GM Tests Driverless Cars On Public Roads In San Francisco

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Don't worry - safety protocols are being followed.

San Francisco is a pretty forward-thinking city and a haven for automakers to test out driverless vehicles. Thus far, approval has been given to Audi, Tesla has been given the nod, and there are others coming to the city too. Now, GM's Super Cruise has just started testing its self-driving capabilities on these hallowed streets following approval from the California DMV to remove its backup drivers from behind the wheel. With over 2 million miles of testing conducted over a more than five year period, the time has come to actually start determining if the tech is suitable for real-world use, and the video below shows that it seems perfectly capable.

Cruise Cruise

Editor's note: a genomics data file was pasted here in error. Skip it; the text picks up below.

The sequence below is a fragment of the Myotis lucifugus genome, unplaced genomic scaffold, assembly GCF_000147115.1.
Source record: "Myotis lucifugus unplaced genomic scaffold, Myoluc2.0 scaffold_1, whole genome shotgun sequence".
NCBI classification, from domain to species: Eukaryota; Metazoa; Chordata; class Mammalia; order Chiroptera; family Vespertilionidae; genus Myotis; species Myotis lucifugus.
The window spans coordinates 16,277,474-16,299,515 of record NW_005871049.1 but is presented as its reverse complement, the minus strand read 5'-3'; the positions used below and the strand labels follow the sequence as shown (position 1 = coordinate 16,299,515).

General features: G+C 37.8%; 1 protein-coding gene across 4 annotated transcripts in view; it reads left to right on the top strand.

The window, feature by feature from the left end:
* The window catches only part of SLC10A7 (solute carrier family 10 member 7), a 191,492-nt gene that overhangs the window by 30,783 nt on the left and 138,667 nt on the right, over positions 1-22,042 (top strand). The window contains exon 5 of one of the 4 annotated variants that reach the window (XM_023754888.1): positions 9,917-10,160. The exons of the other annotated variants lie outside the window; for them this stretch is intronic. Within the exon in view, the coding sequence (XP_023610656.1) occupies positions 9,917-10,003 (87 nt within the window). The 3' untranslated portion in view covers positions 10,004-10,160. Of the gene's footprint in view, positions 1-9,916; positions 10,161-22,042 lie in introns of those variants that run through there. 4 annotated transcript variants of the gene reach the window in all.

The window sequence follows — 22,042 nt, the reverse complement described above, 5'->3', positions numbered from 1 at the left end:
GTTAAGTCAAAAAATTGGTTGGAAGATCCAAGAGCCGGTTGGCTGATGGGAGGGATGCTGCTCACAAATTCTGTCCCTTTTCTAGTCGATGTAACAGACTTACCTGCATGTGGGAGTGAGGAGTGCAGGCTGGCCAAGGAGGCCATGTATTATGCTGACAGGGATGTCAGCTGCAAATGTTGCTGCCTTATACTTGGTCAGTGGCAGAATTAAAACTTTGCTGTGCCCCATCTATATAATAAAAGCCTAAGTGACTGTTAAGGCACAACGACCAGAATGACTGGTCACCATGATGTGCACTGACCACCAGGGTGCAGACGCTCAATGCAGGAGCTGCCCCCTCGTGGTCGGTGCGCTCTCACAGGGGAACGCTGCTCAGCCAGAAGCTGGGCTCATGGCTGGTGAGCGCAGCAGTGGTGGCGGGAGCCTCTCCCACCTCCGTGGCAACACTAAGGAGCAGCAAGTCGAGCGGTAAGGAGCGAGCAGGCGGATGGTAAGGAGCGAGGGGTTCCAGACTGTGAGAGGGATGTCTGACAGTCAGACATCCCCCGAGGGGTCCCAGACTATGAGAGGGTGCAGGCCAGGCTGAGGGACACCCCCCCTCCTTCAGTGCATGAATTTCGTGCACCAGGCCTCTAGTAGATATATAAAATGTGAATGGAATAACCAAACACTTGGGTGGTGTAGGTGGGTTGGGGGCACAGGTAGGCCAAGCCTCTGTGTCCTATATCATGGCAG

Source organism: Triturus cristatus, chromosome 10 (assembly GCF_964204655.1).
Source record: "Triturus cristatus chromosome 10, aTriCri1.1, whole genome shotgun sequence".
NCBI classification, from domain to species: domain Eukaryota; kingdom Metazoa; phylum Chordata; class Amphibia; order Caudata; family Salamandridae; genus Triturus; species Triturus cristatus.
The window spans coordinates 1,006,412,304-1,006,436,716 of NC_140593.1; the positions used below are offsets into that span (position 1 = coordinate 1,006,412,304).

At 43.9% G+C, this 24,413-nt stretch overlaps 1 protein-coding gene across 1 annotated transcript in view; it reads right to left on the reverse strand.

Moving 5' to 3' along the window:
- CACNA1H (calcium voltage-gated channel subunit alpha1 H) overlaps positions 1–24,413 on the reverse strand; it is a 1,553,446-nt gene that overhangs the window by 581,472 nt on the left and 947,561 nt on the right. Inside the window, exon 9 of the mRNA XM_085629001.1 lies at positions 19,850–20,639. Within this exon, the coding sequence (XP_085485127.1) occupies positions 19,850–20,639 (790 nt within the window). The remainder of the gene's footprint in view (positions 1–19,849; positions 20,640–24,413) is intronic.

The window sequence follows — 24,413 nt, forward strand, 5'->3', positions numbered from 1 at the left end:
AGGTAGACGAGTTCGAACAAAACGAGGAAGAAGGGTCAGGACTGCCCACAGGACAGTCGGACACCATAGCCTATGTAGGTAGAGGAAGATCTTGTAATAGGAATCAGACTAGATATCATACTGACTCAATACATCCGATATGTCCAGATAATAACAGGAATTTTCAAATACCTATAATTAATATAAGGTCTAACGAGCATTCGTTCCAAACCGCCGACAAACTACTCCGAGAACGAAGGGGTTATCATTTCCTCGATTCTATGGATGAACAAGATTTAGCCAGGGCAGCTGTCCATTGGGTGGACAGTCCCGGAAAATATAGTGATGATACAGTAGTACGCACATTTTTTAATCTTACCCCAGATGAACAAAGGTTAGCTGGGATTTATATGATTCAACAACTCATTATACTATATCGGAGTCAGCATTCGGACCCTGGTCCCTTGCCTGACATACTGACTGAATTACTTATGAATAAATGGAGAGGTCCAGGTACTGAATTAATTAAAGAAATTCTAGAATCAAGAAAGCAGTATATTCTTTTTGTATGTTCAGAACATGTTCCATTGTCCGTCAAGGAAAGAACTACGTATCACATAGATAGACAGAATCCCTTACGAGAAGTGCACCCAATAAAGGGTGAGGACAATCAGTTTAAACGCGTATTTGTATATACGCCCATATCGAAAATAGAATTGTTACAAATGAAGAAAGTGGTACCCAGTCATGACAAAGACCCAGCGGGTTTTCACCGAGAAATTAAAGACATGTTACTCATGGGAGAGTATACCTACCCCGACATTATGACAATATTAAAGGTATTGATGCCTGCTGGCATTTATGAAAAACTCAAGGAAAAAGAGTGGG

Obviously, as clever as the technology has become, there is still always someone in the passenger seat with access to an emergency switch while the cars test to ensure that they can be safely stopped in the event of a malfunction. But it's seriously impressive to see that it works in rain or shine; whether the sun is up or not. However, things aren't near the finish line yet, despite billions of dollars of investment, as Cruise CEO Dan Amman declined to comment on whether remote operators can take control of the vehicles when needed. Or perhaps he is worried that people will be concerned with strangers having remote control of their vehicles, but either way, driverless cars will be coming sooner or later.

Cruise Cruise

At this point, the California DMV's permit only allows five cars to be tested "on specified streets within San Francisco", and may not exceed 30 mph, nor may they operate in heavy fog or torrential rain. So if you see a Chevrolet Bolt running around with unusual devices all over its body, there should be no worry that they are being operated in anything but a safe manner. Furthermore, Cruise says that every week its cars experience around 3,200 cut-ins by other drivers, yet emerge unscathed. The future is coming, and it's coming quickly. It seems that autonomous technology startups are almost ready - are you?

Cruise Cruise
Source Credits: The Verge

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